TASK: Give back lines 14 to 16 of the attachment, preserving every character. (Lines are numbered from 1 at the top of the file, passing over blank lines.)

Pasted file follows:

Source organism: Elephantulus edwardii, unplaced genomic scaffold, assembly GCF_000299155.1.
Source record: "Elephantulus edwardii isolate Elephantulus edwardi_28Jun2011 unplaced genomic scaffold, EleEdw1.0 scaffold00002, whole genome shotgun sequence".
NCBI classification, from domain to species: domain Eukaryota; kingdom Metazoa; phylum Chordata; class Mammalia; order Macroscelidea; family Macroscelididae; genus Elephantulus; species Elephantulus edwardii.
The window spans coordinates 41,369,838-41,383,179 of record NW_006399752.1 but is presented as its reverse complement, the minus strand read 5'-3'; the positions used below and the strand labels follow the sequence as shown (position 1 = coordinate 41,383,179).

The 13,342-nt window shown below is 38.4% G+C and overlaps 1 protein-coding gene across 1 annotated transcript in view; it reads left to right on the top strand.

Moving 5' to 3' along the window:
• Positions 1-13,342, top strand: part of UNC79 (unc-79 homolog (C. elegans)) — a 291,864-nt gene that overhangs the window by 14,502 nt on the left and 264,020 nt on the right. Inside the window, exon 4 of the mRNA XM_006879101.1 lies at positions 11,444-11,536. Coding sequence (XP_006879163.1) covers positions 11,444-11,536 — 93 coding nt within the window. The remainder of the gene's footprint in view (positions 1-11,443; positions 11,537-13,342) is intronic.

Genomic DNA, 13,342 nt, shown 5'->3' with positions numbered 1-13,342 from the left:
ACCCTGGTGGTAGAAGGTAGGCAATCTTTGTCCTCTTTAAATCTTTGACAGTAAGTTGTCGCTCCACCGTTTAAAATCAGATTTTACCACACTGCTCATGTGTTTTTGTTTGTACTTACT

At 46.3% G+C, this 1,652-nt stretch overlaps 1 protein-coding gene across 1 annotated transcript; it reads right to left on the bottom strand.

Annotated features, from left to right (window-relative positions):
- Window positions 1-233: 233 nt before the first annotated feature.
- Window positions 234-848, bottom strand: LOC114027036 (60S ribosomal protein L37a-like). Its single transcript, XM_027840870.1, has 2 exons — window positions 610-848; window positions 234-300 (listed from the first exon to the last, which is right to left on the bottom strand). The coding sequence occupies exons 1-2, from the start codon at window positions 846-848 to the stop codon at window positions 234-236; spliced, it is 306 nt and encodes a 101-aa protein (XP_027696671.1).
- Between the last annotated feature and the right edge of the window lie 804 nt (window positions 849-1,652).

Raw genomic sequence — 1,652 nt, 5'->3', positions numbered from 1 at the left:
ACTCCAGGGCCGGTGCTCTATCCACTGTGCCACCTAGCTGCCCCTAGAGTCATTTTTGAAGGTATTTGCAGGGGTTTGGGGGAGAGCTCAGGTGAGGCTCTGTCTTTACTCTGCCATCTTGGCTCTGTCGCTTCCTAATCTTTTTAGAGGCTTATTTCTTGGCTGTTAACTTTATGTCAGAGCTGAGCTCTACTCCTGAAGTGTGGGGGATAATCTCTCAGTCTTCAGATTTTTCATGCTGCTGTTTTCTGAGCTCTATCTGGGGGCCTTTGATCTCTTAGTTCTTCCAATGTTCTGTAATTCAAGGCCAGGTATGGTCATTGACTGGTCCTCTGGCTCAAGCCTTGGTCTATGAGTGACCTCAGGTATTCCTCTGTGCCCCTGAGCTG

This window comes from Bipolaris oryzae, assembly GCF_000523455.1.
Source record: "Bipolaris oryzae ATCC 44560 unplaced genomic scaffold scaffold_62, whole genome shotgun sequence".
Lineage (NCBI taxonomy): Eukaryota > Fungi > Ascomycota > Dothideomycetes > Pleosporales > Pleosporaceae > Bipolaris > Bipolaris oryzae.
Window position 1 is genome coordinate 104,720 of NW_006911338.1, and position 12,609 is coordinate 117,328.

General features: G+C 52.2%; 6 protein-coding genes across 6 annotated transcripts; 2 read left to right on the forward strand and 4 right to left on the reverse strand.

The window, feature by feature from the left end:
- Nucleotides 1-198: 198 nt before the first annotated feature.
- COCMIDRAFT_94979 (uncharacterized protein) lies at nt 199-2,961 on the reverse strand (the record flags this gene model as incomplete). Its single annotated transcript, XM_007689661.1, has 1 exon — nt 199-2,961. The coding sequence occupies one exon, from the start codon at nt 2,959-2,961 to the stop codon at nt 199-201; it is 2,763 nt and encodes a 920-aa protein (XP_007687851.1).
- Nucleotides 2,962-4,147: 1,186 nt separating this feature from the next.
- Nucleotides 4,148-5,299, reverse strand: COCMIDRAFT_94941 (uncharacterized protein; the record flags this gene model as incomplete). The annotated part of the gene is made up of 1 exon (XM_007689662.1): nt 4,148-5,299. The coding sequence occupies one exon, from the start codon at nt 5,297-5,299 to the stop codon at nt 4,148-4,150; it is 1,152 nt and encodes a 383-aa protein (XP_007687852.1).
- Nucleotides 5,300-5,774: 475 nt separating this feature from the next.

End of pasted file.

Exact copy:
- Between the last annotated feature and the right edge of the window lie 804 nt (window positions 849-1,652).

Raw genomic sequence — 1,652 nt, 5'->3', positions numbered from 1 at the left:
ACTCCAGGGCCGGTGCTCTATCCACTGTGCCACCTAGCTGCCCCTAGAGTCATTTTTGAAGGTATTTGCAGGGGTTTGGGGGAGAGCTCAGGTGAGGCTCTGTCTTTACTCTGCCATCTTGGCTCTGTCGCTTCCTAATCTTTTTAGAGGCTTATTTCTTGGCTGTTAACTTTATGTCAGAGCTGAGCTCTACTCCTGAAGTGTGGGGGATAATCTCTCAGTCTTCAGATTTTTCATGCTGCTGTTTTCTGAGCTCTATCTGGGGGCCTTTGATCTCTTAGTTCTTCCAATGTTCTGTAATTCAAGGCCAGGTATGGTCATTGACTGGTCCTCTGGCTCAAGCCTTGGTCTATGAGTGACCTCAGGTATTCCTCTGTGCCCCTGAGCTG